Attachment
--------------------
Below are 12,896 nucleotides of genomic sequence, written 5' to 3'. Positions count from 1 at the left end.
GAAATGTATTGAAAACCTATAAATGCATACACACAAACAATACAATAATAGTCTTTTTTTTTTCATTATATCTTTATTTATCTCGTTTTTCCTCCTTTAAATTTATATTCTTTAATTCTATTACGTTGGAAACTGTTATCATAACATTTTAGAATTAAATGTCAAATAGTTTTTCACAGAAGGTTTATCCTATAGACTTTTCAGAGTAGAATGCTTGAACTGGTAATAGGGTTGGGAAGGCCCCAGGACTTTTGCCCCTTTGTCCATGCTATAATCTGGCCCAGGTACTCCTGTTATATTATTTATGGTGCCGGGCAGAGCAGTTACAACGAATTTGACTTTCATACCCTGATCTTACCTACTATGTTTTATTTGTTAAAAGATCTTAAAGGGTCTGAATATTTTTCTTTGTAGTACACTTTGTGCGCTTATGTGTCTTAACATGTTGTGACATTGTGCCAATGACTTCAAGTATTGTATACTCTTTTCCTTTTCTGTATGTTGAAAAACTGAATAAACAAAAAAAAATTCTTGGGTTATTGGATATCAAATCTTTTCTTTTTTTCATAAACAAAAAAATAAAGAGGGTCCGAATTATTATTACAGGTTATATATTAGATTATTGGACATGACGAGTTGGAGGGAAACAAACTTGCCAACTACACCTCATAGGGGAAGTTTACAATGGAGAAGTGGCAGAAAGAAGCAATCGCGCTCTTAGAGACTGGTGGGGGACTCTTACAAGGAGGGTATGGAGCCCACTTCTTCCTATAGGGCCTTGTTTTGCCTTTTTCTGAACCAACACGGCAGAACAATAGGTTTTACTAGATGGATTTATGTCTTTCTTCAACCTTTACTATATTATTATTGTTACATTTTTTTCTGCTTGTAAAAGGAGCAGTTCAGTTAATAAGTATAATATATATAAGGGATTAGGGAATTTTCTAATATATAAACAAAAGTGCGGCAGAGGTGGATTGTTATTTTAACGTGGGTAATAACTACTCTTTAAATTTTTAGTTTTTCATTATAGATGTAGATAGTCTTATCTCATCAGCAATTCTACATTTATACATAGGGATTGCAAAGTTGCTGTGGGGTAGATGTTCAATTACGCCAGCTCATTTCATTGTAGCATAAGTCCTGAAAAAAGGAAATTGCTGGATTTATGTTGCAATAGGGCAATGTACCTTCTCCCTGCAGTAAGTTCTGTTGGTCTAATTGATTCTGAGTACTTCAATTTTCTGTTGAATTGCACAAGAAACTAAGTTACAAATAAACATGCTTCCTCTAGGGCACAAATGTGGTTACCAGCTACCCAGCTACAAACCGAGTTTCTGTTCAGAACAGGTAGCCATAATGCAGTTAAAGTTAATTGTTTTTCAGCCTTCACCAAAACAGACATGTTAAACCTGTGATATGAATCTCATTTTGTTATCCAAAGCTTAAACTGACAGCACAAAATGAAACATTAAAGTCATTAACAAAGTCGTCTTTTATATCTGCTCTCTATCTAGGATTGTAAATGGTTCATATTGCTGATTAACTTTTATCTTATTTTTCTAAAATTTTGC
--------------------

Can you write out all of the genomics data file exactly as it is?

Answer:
Below are 12,896 nucleotides of genomic sequence, written 5' to 3'. Positions count from 1 at the left end.
GAAATGTATTGAAAACCTATAAATGCATACACACAAACAATACAATAATAGTCTTTTTTTTTTCATTATATCTTTATTTATCTCGTTTTTCCTCCTTTAAATTTATATTCTTTAATTCTATTACGTTGGAAACTGTTATCATAACATTTTAGAATTAAATGTCAAATAGTTTTTCACAGAAGGTTTATCCTATAGACTTTTCAGAGTAGAATGCTTGAACTGGTAATAGGGTTGGGAAGGCCCCAGGACTTTTGCCCCTTTGTCCATGCTATAATCTGGCCCAGGTACTCCTGTTATATTATTTATGGTGCCGGGCAGAGCAGTTACAACGAATTTGACTTTCATACCCTGATCTTACCTACTATGTTTTATTTGTTAAAAGATCTTAAAGGGTCTGAATATTTTTCTTTGTAGTACACTTTGTGCGCTTATGTGTCTTAACATGTTGTGACATTGTGCCAATGACTTCAAGTATTGTATACTCTTTTCCTTTTCTGTATGTTGAAAAACTGAATAAACAAAAAAAAATTCTTGGGTTATTGGATATCAAATCTTTTCTTTTTTTCATAAACAAAAAAATAAAGAGGGTCCGAATTATTATTACAGGTTATATATTAGATTATTGGACATGACGAGTTGGAGGGAAACAAACTTGCCAACTACACCTCATAGGGGAAGTTTACAATGGAGAAGTGGCAGAAAGAAGCAATCGCGCTCTTAGAGACTGGTGGGGGACTCTTACAAGGAGGGTATGGAGCCCACTTCTTCCTATAGGGCCTTGTTTTGCCTTTTTCTGAACCAACACGGCAGAACAATAGGTTTTACTAGATGGATTTATGTCTTTCTTCAACCTTTACTATATTATTATTGTTACATTTTTTTCTGCTTGTAAAAGGAGCAGTTCAGTTAATAAGTATAATATATATAAGGGATTAGGGAATTTTCTAATATATAAACAAAAGTGCGGCAGAGGTGGATTGTTATTTTAACGTGGGTAATAACTACTCTTTAAATTTTTAGTTTTTCATTATAGATGTAGATAGTCTTATCTCATCAGCAATTCTACATTTATACATAGGGATTGCAAAGTTGCTGTGGGGTAGATGTTCAATTACGCCAGCTCATTTCATTGTAGCATAAGTCCTGAAAAAAGGAAATTGCTGGATTTATGTTGCAATAGGGCAATGTACCTTCTCCCTGCAGTAAGTTCTGTTGGTCTAATTGATTCTGAGTACTTCAATTTTCTGTTGAATTGCACAAGAAACTAAGTTACAAATAAACATGCTTCCTCTAGGGCACAAATGTGGTTACCAGCTACCCAGCTACAAACCGAGTTTCTGTTCAGAACAGGTAGCCATAATGCAGTTAAAGTTAATTGTTTTTCAGCCTTCACCAAAACAGACATGTTAAACCTGTGATATGAATCTCATTTTGTTATCCAAAGCTTAAACTGACAGCACAAAATGAAACATTAAAGTCATTAACAAAGTCGTCTTTTATATCTGCTCTCTATCTAGGATTGTAAATGGTTCATATTGCTGATTAACTTTTATCTTATTTTTCTAAAATTTTGC